Rejecting the veil ban
France's highly controversial attempt to ban the hijab in public schools and state-run offices has provoked a backlash in Cairo. Gihan Shahine looks at the public debate
"If veiled women give up fighting for their right to wear the hijab in France, they will end up being marginalised," said 21-year old Ghada. Her point of view mirrors that of many Egyptians who are upset about a highly controversial bill which proposes a ban on all "conspicuous" religious insignia -- including the Islamic veil and "large" Christian crosses and Jewish skullcaps -- in France's public schools and government institutions.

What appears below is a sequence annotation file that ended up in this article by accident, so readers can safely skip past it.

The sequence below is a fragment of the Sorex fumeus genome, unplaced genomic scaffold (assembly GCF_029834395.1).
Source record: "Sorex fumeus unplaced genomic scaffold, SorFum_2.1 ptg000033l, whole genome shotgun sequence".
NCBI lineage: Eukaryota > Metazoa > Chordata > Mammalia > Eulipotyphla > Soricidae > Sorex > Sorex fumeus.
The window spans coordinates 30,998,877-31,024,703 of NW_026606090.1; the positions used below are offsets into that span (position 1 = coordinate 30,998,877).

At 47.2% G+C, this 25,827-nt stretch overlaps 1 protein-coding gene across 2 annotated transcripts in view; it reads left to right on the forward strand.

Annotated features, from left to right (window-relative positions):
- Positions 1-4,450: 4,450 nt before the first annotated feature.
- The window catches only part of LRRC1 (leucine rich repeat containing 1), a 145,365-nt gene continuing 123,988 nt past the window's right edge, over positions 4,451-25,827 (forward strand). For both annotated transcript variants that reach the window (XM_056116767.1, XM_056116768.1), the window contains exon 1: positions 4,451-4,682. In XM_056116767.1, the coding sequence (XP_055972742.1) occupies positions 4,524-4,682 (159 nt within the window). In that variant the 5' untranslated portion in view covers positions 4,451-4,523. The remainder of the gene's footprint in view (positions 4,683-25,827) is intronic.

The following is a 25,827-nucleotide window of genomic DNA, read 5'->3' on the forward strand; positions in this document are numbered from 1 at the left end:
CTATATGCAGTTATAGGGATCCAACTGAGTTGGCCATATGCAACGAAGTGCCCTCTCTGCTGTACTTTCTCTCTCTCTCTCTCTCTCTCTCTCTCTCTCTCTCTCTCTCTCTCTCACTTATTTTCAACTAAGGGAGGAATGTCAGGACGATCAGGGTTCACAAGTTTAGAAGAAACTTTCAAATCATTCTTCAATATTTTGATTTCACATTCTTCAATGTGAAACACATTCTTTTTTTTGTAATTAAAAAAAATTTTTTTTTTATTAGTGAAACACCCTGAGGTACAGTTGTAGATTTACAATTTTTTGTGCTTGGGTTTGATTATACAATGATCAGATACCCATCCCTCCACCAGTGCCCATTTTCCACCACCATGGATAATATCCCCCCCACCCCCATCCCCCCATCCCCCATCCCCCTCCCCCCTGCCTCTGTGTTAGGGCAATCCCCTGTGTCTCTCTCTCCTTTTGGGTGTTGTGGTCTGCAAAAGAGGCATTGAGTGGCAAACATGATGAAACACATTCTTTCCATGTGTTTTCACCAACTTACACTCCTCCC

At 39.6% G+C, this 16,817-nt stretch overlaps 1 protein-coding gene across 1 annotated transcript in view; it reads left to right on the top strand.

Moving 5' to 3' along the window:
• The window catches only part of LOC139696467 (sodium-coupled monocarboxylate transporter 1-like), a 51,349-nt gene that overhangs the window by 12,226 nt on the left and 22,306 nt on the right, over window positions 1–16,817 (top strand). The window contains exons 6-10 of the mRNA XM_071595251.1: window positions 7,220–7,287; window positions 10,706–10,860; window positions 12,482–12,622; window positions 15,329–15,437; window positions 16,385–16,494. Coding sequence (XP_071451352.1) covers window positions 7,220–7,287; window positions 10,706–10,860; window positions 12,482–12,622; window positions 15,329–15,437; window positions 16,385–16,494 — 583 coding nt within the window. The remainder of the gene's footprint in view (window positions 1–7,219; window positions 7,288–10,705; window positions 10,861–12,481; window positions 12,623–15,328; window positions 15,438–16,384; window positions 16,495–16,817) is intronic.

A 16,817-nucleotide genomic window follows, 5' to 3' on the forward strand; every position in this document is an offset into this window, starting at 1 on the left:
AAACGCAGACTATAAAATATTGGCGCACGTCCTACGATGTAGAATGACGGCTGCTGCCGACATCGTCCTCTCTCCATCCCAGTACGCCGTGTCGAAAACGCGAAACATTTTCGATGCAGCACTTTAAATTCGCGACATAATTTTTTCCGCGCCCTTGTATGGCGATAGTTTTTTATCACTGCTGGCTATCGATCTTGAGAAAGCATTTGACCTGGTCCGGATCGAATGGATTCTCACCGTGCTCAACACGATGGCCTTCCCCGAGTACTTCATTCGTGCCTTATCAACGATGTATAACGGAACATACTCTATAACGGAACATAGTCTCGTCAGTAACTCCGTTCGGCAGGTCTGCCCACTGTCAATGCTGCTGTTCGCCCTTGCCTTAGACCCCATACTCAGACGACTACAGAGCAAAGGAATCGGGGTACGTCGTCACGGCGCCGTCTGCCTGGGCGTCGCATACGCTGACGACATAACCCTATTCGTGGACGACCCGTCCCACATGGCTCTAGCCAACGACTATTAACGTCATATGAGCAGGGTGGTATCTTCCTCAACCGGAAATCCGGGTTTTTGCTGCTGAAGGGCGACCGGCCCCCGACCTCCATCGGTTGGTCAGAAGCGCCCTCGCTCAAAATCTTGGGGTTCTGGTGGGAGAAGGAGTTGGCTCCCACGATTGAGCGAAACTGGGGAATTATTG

According to Ghada, "wearing the veil is a personal choice and a religious obligation that does not pose any harm or threat to anybody."
The proposed ban has catalysed a flurry of angry reactions and controversial fatwas in Egypt and throughout the Arab world. On Tuesday, the Press Syndicate held a public rally protesting the proposed French ban, as well as existing anti-hijab laws in Turkey and Tunisia, calling them an infringement on human rights similar to the way women are required by law to don the veil in countries like Iran. A similar protest took place at the Lawyers' Syndicate on 30 December.
Many civil rights activists are calling the French anti-hijab campaign a violation of human rights enshrined in European laws as well as the Universal Declaration of Human Rights. Some called it a misinterpretation of secular principles, which by definition should not go against values like the freedom of thought and creed.
Other interpretations centred on the ban being particularly "discriminatory against Muslims", and symptomatic of a European wave of Islamophobia that has increased since the 9/11 attacks.